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Change Mechanisms

Yarberry (2007) suggests that at the core of change management, information and general control is required to support business functions. He postulates that while change control is conceptually simple, the mechanisms implemented and observed require attention to detail as well as support. His research concludes that change management cycles must address the following questions: What is the size and significance of the change? Who is requesting the change? Is the end goal possible to achieve? Is there urgency? What are the obstacles? How many people will be required to complete the project?  Full change management is a bureaucratic experience and a complicated process. If the tasks are coalesced and the participants meet regularly, it can be made to work efficiently. Creating templates, workflow plans, and good communication will help make the process more effective (Yarberry, 2007).

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Stanley’s (2007) research extrapolates that management development and organizational change are deeply connected. His studies suggest that management development is often focused on technical and professional skills rather than the more complicated contexts of change which include the structural, cultural, political, emotional, and psychological influences involved in change. The regularity and intensity of change that most organizations are subject to highlights the importance of effective management development. Some of the greatest challenges an enterprise faces are from ineffective leadership and a lack of effective organizational change. This includes the recruitment of individuals, retaining (and most important) the development of strong managers, and creating a successful management team (Stanley, 2007).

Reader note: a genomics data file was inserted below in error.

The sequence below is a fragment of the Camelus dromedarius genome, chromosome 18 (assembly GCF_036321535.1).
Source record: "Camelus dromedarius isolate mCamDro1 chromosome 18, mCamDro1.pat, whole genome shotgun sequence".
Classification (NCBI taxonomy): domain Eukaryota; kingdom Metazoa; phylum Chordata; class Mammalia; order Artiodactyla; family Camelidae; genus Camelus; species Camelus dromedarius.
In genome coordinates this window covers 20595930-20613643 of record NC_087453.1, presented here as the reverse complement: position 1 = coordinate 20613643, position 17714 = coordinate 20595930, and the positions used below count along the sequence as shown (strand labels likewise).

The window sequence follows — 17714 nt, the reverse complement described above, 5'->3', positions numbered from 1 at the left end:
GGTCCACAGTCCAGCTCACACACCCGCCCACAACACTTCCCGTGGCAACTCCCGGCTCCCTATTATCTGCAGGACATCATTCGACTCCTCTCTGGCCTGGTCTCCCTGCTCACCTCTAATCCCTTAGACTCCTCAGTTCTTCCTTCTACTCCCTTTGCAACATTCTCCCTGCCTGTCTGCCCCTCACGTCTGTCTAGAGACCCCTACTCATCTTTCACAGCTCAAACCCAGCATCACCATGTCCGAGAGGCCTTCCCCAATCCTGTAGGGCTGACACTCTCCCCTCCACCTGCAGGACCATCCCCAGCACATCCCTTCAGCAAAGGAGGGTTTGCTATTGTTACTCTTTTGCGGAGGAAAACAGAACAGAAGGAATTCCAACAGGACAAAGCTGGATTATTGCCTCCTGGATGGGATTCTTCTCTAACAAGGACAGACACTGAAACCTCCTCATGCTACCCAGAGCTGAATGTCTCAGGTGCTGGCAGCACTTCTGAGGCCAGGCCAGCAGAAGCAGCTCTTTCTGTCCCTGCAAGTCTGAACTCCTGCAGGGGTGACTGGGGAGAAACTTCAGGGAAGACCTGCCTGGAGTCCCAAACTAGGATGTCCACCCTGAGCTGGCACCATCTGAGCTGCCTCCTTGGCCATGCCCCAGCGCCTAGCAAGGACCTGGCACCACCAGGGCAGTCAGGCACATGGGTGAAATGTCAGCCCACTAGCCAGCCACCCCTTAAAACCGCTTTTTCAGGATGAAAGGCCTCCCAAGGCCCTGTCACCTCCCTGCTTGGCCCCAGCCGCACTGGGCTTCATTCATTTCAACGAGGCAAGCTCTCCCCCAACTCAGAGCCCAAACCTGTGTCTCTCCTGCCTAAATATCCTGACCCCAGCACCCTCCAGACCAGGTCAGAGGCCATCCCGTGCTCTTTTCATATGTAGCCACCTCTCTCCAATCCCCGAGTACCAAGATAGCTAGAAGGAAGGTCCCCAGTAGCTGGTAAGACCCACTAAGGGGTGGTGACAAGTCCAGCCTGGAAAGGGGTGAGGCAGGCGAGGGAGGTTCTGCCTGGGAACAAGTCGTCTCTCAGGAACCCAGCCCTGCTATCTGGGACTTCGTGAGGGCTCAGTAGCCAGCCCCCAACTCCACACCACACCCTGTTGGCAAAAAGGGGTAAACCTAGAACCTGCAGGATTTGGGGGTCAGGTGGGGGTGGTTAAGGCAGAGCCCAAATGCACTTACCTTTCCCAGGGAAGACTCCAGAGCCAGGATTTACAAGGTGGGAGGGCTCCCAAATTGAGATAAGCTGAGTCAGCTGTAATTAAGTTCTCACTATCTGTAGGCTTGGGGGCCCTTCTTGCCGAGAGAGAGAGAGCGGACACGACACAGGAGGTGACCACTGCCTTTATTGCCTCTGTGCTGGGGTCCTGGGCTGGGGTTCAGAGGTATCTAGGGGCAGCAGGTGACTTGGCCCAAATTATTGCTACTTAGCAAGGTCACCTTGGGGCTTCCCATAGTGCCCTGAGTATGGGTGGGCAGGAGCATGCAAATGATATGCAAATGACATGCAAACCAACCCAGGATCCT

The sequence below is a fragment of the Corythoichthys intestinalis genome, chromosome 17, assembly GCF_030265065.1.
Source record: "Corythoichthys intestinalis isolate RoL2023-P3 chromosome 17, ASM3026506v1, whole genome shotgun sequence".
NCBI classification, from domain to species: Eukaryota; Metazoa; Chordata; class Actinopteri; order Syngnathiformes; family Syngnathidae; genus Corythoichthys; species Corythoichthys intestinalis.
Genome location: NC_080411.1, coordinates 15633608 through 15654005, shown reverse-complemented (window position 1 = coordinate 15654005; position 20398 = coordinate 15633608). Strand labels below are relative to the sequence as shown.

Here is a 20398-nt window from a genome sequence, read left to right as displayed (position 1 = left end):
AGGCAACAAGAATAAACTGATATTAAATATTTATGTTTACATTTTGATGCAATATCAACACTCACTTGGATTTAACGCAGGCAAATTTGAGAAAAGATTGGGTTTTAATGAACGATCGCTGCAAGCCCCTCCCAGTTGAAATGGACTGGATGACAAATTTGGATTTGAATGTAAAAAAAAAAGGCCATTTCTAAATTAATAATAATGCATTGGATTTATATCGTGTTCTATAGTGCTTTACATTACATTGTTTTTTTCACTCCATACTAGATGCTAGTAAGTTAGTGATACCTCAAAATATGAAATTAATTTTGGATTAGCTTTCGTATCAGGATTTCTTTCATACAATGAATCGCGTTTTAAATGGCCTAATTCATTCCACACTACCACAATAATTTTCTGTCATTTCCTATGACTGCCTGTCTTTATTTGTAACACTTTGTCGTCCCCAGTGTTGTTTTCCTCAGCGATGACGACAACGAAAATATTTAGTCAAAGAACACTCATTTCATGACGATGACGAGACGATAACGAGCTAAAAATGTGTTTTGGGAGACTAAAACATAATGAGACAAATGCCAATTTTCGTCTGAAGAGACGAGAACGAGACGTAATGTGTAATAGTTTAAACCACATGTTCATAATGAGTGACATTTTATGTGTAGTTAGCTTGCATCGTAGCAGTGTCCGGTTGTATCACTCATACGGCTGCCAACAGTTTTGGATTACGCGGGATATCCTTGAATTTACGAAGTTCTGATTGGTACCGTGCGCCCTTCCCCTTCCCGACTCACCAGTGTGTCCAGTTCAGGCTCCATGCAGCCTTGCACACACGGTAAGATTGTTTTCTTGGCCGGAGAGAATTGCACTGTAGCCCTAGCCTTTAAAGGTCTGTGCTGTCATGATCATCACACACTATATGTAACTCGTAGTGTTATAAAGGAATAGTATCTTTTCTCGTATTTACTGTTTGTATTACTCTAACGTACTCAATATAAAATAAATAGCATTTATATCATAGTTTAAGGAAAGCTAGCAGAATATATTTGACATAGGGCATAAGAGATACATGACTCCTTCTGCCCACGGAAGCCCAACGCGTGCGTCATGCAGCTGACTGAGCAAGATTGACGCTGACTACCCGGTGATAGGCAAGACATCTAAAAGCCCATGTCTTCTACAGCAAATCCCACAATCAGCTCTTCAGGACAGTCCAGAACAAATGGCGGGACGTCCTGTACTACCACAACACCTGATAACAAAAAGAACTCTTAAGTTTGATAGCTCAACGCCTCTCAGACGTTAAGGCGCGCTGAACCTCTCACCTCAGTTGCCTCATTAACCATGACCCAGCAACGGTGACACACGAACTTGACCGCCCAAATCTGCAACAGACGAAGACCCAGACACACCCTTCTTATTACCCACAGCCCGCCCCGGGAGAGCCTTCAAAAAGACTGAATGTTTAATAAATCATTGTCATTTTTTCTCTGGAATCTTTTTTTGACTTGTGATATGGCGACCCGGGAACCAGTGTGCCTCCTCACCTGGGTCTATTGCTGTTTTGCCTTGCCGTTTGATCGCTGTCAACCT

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Change Programs

Efficient programs of change must be highly effective at communication. Merrell’s (2012) research suggests that there are six components that influence the success of change. The ability to: (1) lead, (2) communicate, (3) learn (4) measure, (5) involve, and (6) sustain the organization during and after the process.  To elaborate on these components further, leaders must first, for example, present a clear vision with intents and purposes to inspire confidence in the workplace.  In addition, the best decisions occur when executives are better informed. This is achieved by involving the personnel who are affected by the change with their input and feedback.  Good communication fosters the learning process and helps to motivate employees. Next, staffers must engage in the learning process to acquire knowledge and the necessary skills needed to make adaptations.  In addition, establishing a system that incorporates the use of metrics can help define and support improvement with clear measurable goals.  Some of these goals include staying on target and within budget. Leaders can then analyze the process and progress of the change program. The finish line, however, does not occur upon completion of the change management project.  In fact, the change must endure.  This is accomplished by reviewing the entire system, processes, policies, technology, and structures necessary that support and sustain the organization in the post-change world (Merrell, 2012). Organizations that conceive and create an effective plan and execute change well are most likely the institutions that will outperform their peers.

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Conclusion